Felton's pinkie: The Knicks have been one of the darling teams of the league thus far, but they will have to keep it going the next month without their starting point guard. Raymond Felton has a fractured pinky that will shelve him for awhile. This is moderately good news for Jason Kidd owners, though at almost 40 years old he shouldn't see much of a spike in minutes. Then again, Kidd is already ranked 15th in Yahoo! leagues so his value was already about as good as it could get.
Cousins suspend … aww, never mind: Stop me if you've heard this before: DeMarcus Cousins was suspended this week for conduct detrimental to the team. I've said my peace on Cousins' volatility several times this year … you know, the other times when he was suspended. As such, let's move on.
Wade suspended a game: Dwyane Wade was suspended a game after kicking Ramon Sessions in a sensitive area Wednesday. Ray Allen is also battling injury for the Heat, which means Mike Miller or James Jones could be in for good nights Friday.
Dragic black and blue: Goran Dragic took a hard foul Wednesday that resulted in bruises to his back, hip and wrist. Dragic missed practice Thursday and is day-to-day.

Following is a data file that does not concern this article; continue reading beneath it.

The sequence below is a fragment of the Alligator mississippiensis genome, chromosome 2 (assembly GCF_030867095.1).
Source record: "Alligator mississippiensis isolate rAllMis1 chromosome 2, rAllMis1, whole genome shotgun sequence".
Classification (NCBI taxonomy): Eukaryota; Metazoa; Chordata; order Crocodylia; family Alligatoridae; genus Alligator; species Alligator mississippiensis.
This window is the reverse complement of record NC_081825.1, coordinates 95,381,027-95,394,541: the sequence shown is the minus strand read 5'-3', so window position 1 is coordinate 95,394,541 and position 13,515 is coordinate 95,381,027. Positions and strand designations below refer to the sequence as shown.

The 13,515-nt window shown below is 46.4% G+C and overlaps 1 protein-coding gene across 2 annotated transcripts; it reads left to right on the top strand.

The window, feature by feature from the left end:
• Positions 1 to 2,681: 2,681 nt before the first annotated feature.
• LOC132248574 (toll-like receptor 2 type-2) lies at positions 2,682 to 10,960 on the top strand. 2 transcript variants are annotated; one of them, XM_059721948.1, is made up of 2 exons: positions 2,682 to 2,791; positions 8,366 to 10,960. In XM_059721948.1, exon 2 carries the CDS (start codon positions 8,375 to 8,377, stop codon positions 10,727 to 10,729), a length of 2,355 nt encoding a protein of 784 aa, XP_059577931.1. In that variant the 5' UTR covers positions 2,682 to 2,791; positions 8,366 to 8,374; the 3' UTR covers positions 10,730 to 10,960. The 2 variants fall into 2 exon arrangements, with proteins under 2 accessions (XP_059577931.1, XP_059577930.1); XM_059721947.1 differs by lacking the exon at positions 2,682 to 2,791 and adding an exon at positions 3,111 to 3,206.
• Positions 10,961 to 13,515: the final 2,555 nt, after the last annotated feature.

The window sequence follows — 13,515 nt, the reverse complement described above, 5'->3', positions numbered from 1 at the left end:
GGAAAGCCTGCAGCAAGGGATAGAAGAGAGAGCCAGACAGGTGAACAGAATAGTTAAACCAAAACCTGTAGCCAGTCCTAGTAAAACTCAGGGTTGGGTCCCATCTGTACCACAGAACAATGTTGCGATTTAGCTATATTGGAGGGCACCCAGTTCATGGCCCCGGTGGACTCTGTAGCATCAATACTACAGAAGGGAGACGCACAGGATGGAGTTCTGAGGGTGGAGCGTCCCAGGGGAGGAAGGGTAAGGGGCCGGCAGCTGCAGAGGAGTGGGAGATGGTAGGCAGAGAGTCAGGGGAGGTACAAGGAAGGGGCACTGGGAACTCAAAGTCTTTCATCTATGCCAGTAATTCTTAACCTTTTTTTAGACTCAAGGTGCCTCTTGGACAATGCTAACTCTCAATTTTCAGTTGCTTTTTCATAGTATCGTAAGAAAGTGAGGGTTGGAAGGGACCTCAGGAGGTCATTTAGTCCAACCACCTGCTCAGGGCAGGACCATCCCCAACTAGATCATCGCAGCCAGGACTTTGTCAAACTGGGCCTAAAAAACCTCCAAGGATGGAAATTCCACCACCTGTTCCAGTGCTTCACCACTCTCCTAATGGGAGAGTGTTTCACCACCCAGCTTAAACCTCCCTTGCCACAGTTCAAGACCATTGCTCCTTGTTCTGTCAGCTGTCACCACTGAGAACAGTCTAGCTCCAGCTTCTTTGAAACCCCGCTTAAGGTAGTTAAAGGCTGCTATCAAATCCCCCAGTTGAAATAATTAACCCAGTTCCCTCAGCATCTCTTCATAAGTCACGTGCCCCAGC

Nash vs. Sanders: Thursday on the RotoWire Fantasy Sports Today show, collegue Chris Liss raised the question of whether I would rather have Steve Nash or Larry Sanders right now. That was a HARD question for a lot of reasons. If I knew that Nash would play like he did in Phoenix and remain healthy for the remainder of the year, I would take Nash easily. But. On an L.A. team featuring Kobe Bryant, I can't see Nash averaging double-digit assists this year. And more important, Nash's health scares the mess out of me. It scares me enough that I said, on the air, that I would take Sanders. I don't know that I can stand by that statement - I'm not comfortable depending on an injury to say one player is better than another - but the fact that it is even a debate is a big testament to just how strong Sanders has been this year. And he seems to be getting better as the season progresses, with strong double-double potential in addition to challenging for the league lead in blocks. Moral to the story: Sanders should be owned in a lot more than 67 percent of Yahoo! leagues.